The Turkish lira yesterday plunged as much as 12 percent against the yen, forcing Japanese investors to liquidate positions in one of their favorite emerging-market trades for the second time this year.
Much of the lira’s sell-off happened at about 7:20am in Tokyo, when Japanese margin-trading firms typically start closing lossmaking client positions.
Net lira-yen longs held by margin accounts rose last week to the highest level since the middle of June, Tokyo Financial Exchange Inc data showed.
The drop exacerbated after a tit-for-tat exchange of tariffs by China and the US on Friday spurred a rush for haven assets.
Earlier this year, yield-hungry Japanese retail investors were also caught in a flash crash, when the yen in January surged against every currency tracked by Bloomberg during the so-called witching hour of the Asian morning.
“Margin accounts have recently accumulated lira longs,” said Toshiya Yamauchi, chief manager for foreign-exchange margin trading at Ueda Harlow Ltd in Tokyo. “Given the lira’s nature as a high volatility currency, the surge in the yen must have triggered stop-losses this morning.”
The lira plunged to a low of 16.1485 against the yen, before paring most of its slide.
It traded down 1.3 percent at 18.0680 as of 3:18pm in Tokyo.
The early slide was also echoed in other currency pairs, with the lira dropping as much as 9.9 percent against the US dollar.
The Turkish currency was the most actively traded emerging-market currency by Japanese retail investors last month, with ￥1.39 trillion (US$13.2 billion) worth of lira-yen traded that month, according to the latest data from the Financial Futures Association of Japan.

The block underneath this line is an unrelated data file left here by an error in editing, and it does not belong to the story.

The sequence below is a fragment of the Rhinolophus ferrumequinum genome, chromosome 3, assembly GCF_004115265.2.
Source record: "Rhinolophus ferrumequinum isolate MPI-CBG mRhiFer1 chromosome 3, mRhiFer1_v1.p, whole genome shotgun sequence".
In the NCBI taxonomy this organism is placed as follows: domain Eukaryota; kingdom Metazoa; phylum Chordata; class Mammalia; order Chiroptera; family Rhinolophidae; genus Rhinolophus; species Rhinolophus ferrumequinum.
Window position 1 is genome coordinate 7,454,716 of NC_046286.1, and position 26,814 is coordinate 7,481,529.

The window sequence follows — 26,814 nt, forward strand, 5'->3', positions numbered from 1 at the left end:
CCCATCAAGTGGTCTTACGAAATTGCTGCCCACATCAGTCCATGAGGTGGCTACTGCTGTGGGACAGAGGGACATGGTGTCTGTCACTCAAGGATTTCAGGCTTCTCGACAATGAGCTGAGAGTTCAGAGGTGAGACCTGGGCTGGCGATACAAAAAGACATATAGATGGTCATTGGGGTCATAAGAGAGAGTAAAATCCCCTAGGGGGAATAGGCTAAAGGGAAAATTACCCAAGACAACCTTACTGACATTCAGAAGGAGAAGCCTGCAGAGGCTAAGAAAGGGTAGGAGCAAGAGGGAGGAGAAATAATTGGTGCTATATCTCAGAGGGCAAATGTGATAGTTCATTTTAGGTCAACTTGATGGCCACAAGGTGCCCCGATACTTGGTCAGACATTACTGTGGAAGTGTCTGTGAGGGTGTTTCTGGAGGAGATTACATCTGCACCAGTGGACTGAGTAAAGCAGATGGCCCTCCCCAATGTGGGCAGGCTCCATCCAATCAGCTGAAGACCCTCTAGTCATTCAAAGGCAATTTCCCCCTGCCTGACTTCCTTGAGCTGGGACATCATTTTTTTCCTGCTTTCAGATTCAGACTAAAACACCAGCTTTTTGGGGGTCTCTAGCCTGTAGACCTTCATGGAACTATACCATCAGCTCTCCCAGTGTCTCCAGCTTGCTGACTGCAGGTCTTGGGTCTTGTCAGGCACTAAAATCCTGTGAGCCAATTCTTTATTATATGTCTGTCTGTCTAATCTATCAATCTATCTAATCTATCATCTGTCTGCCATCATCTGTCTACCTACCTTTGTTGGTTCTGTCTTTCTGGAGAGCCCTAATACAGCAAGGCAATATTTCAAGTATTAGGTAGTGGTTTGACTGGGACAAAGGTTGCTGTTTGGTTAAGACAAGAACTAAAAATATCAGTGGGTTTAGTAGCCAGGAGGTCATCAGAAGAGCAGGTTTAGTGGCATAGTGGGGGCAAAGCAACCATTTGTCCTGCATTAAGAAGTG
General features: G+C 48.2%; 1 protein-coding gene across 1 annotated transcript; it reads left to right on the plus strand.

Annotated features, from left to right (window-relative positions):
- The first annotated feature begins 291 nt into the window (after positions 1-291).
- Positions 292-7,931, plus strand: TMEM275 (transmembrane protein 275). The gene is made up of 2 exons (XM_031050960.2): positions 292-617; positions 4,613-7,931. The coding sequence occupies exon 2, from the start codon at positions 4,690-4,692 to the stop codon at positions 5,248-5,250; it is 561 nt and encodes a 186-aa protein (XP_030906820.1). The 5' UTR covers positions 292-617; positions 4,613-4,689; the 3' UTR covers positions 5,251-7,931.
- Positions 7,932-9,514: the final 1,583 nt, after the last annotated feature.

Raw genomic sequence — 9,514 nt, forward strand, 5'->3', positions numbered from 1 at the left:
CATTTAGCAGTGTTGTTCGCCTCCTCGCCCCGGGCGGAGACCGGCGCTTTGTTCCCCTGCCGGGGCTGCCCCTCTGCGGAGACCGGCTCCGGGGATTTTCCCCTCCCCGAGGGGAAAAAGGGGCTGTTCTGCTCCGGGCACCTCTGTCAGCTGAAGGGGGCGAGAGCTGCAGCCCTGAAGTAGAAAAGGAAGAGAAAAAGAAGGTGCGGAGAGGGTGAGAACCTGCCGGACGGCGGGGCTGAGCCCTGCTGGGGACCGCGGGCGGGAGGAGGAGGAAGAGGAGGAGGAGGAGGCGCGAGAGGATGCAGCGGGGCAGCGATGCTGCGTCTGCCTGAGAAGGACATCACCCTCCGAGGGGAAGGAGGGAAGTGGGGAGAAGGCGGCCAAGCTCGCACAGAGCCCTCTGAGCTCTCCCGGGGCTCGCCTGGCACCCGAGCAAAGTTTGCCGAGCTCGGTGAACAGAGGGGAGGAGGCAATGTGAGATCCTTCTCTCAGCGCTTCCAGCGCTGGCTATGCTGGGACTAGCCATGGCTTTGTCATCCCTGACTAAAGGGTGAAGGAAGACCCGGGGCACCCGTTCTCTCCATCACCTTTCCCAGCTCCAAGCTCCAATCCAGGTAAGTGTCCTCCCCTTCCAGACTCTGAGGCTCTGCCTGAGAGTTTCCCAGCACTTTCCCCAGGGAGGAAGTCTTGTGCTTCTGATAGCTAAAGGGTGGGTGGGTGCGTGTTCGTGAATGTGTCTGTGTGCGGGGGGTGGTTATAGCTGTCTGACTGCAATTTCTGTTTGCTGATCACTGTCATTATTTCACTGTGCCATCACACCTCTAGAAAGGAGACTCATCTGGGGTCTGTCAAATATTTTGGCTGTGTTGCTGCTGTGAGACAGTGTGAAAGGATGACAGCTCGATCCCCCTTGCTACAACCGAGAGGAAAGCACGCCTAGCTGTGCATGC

Japanese margin-trading firms tend to evaluate their client positions every day, typically at about 7am in Tokyo and liquidate them if losses reach certain levels.
As Japanese retail investors are typically thirsty for yield, they tend to accumulate long positions in risk assets, leaving them exposed to a sudden rally in the yen, according to a research paper from the Bank of Japan.
The Turkish central bank last month started unwinding last year’s interest-rate hikes, after Turkish President Recep Tayyip Erdogan replaced the bank’s chief for failing to act in line with his expectations for a rate cut.
A run on the lira saw the currency lose about a quarter of its value during August last year, tipping the economy into its first technical recession in a decade.
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